Released at the end of January, Ya Legenda (I Am Legend) takes little time to make a very convincing persuasion on ears and emotions, its inventively sculpted blend of heavy metal and hard rock a temptation which in its strongest moments virulently ignites the imagination and in its less inventive times gives the passions a potently infectious time. From start to finish the album captivates with skill and accomplished individual prowess, and though maybe the tracks at times feel like they have something in reserve which could have been unleashed to even greater success, it is an introduction which breeds full satisfaction and an anticipation of greater things to come from the Moscow band.

     The title track sets things in motion and instantly has attention wide awake with an opening of predatory riffs and crisply delivered beats. The vocals of Salishchev soon join the incitement, his tones clean but holding a snarl which adds potency to the Russian delivered lyrical narrative. The track itself is a thrilling mix of groove metal within a heavier metal rapaciousness, ripe melodies helping shape a sound which reminds of Finnish metallers Stam1na. It is an absorbing and scintillating start easily waking up a hunger for the band’s invention. The best track on the EP is arguably never equalled by any of the subsequent songs though they all make richly pleasing attempts.

    From the additive might of the opener the band takes a more reserved and straight forward approach with Sudba. Featuring the guest vocals of Artur Berkut from Russian heavy metallers Aria, the track swings through the ears with a steady infectious groove aligned to similarly appealing riffs and melodic enterprise. Just as compellingly the bass provides a darker stomp to shadow and complement the great clean vocals, their swagger and smile matching the melody soaked heart of the track. Though not as dramatically gripping as the first song, it still offers a healthy temptation with its presence to invite at least one more play before moving on to investigate more.

    Prizrachniy Mir steps forward next placing a dark velvety bassline around the ears before a sonic shimmer opens up a weave of guitar endeavour and vocal enticing. Providing another distinctly varied proposition within the release, the track has a heavier antagonistic feel to its breath and sound. Riffs and rhythms court an intensive weight in their delivery whilst the sonic invention of the guitar, especially in the excellent solo, adds more heat and acidity than previously found on the EP. A melodic aside within the growl of the song makes a great unexpected twist before the song returns to its earlier muscular and suasion.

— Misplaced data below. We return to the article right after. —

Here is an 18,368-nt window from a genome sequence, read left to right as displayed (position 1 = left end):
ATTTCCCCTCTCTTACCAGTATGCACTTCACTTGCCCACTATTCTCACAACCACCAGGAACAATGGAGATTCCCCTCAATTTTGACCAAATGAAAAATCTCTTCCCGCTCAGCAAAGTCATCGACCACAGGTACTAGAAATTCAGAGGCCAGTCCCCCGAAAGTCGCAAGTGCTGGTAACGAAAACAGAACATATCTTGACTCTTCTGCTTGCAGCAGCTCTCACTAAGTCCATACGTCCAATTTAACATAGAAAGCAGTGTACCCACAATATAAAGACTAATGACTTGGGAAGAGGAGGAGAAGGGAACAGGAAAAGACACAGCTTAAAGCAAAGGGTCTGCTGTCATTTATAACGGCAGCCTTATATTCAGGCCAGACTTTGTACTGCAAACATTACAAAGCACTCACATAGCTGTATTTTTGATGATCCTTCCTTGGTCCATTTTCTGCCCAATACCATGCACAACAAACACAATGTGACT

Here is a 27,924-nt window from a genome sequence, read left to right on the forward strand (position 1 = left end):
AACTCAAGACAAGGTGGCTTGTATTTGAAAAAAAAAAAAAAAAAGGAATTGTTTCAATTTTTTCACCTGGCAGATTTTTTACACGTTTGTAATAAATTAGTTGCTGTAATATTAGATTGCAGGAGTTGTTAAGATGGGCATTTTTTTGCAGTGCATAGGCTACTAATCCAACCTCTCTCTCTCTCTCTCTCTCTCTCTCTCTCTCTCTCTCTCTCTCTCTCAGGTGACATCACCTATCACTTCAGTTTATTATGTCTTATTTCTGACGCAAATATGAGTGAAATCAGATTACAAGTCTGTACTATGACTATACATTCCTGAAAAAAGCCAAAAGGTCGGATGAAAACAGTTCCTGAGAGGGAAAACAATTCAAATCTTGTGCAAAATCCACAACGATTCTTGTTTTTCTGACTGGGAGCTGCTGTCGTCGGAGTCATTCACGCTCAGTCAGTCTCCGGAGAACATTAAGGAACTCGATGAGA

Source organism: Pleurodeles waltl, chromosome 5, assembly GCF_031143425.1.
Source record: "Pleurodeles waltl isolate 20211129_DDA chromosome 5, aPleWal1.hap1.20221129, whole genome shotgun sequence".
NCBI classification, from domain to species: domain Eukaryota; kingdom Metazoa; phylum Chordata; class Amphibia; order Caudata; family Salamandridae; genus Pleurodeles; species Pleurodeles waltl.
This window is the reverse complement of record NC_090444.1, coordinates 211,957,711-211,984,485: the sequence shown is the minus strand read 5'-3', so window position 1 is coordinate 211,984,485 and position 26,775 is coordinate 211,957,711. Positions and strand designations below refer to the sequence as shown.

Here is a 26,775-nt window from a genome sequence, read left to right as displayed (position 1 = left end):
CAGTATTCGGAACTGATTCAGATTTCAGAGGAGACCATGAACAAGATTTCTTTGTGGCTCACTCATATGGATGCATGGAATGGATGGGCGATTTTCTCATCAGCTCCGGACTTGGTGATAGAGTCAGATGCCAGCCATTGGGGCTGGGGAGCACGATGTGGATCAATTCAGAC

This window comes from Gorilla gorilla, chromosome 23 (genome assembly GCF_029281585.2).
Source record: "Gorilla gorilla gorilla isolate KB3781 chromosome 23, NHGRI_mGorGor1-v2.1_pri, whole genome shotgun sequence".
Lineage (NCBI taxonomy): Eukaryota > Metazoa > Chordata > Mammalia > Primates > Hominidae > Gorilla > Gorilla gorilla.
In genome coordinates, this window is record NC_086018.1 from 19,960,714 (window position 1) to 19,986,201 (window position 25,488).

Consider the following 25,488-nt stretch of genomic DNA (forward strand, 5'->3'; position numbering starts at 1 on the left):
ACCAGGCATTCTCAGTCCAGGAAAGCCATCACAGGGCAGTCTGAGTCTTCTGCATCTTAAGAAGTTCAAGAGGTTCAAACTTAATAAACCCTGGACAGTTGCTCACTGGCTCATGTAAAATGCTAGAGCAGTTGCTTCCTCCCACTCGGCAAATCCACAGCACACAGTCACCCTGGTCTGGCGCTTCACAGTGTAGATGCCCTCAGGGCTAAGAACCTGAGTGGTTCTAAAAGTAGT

That impressive diversity to the band’s debut continues with V Nebesa, the track also giving full rein to its sinews whilst encircling them with rich flames of heavy metal creativity. The virulent rumble of bass and drums never relinquishes a second of their intimidation across the song to ensnare and temper the melodic textures of the song but it works to the benefit of the end result, though this is one of those occasions where you feel the band is holding back a little in their invention, hints of more never realised.

    The closing Gorod Dushi is a pleasing and attentive encounter to the needs of a metal fan but underwhelming in many ways to what has come before, its riffery and grooves unremarkable but enjoyable in the overall containment of the excellent release. It is very easy to recommend Ya Legenda to heavy and melodic metal fans and to suggest that Terratomorf is a band with very potent and rewarding horizons ahead, we certainly will be watching closely.


RingMaster 21/02/2014